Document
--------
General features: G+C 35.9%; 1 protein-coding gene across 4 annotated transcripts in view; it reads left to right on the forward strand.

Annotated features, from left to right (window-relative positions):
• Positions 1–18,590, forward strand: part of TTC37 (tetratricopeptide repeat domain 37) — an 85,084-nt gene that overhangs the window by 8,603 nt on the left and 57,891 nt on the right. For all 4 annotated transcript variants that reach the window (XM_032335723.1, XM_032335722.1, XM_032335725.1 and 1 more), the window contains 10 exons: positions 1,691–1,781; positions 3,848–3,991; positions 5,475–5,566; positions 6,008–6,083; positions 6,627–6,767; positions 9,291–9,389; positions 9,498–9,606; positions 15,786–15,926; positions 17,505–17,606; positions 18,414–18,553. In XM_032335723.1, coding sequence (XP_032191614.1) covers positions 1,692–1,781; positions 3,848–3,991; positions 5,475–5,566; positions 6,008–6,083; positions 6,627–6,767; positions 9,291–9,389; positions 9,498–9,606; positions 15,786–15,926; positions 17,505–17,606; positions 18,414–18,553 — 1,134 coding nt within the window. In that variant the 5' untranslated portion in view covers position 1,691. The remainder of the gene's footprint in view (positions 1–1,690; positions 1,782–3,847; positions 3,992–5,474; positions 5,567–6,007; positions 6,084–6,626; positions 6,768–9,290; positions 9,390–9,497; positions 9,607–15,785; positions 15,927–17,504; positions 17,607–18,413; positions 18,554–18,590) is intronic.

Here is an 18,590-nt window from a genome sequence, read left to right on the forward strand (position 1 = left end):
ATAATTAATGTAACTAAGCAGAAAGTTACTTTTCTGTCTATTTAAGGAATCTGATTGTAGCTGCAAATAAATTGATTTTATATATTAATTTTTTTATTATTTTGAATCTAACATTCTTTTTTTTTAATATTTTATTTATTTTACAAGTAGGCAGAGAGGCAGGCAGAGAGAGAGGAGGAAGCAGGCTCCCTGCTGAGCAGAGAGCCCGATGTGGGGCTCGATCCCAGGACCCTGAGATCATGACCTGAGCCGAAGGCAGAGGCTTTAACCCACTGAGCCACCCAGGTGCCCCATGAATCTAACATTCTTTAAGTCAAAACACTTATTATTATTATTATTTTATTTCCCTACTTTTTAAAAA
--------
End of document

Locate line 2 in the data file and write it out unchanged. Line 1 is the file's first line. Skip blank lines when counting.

Annotated features, from left to right (window-relative positions):